Wednesday July 23, 2014
From The Guardian
How the Gloaming assembled their craic squad
By: Alfred hickling
Ceiliuradh is the Gaelic word for celebration; and a warm April evening finds a ceiliuradh to end all ceiliuradhs at the Royal Albert Hall. The guest of honour is Michael D Higgins, the first Irish president to make an official state visit to Britain, and practically every star with an emerald connection has come out to mark the occasion. Elvis Costello, Imelda May and Villagers’ Conor O’Brien share a microphone; Fiona Shaw reads Yeats, Dermot O’Leary reads the autocue. Yet the prestige of closing the event goes to the Gloaming – a band whose first album was released in January and has only infrequently performed live.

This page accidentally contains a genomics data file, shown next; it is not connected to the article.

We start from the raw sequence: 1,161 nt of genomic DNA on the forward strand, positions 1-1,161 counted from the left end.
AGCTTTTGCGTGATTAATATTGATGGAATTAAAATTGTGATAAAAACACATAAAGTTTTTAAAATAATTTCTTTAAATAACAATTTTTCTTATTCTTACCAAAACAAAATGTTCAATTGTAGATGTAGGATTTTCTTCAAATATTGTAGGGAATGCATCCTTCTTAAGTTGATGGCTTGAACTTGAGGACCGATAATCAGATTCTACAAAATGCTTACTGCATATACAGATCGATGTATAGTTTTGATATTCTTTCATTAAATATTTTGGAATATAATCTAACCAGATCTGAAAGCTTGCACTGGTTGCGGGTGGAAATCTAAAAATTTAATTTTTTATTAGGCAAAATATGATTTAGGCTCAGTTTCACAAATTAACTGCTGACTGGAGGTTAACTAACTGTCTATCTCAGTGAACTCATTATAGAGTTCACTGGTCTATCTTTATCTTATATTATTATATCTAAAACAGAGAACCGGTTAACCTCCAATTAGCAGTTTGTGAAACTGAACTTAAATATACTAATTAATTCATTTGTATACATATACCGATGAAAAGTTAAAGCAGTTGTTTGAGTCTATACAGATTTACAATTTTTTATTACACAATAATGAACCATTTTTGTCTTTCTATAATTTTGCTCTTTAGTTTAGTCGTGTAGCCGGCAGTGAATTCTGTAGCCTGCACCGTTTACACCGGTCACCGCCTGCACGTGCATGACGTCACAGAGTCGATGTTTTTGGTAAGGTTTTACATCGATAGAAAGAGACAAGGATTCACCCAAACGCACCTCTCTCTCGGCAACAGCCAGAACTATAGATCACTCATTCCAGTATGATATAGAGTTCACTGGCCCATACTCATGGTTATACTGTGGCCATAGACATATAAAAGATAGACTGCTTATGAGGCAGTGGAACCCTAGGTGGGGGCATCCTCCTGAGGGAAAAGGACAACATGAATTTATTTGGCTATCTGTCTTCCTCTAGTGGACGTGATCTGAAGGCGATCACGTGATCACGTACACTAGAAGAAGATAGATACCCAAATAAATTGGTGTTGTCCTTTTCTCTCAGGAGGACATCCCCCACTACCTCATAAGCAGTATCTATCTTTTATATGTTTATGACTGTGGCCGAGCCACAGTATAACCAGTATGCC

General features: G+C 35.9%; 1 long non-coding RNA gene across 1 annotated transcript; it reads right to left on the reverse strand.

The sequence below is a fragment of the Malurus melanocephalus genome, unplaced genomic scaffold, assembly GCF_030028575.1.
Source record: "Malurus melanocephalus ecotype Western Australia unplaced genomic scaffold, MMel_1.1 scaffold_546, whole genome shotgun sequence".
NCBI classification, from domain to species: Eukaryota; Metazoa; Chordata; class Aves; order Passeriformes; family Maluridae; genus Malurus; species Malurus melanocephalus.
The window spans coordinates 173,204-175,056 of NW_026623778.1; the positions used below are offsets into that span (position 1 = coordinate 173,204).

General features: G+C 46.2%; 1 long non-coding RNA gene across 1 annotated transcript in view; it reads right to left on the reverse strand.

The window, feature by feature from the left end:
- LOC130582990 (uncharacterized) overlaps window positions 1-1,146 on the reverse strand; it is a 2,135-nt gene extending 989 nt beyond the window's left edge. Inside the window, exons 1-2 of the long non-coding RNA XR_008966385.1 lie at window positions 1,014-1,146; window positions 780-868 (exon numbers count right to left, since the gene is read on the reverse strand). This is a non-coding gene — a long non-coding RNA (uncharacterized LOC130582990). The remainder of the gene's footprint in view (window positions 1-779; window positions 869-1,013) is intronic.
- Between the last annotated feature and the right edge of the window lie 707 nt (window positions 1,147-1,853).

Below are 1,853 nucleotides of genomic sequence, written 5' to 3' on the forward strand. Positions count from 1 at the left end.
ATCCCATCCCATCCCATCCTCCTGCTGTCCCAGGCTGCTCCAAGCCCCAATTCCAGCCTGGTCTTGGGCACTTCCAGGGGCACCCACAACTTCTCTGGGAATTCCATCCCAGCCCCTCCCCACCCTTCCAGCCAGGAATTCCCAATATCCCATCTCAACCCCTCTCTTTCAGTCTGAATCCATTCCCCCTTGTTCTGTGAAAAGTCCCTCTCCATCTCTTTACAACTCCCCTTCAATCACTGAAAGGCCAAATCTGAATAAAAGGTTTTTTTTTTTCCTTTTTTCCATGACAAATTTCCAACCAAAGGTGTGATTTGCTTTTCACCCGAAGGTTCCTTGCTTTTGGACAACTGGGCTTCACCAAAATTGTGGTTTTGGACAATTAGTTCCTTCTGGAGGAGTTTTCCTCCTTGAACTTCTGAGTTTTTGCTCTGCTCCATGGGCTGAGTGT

The five members of the Gloaming have independently successful careers in the folk and classical fields, though nothing that would obviously place them above the Costello/May/Villagers axis of celebrity. The hypnotic, 20-minute piece that they play is equally enigmatic. An exposed vocal sung in medieval Gaelic becomes swathed in unearthly, droning fiddles, harp-like guitar and abstract washes of jazz piano. It sounds closer to a piece of contemporary chamber music than a traditional tune, though the players improvise freely. For the climax, the band accelerate into an exhilarating reel; and when the audience – President Higgins included – rise to their feet, no one in the hall seems quite sure what they have heard, though they’ve never heard anything quite like it before.
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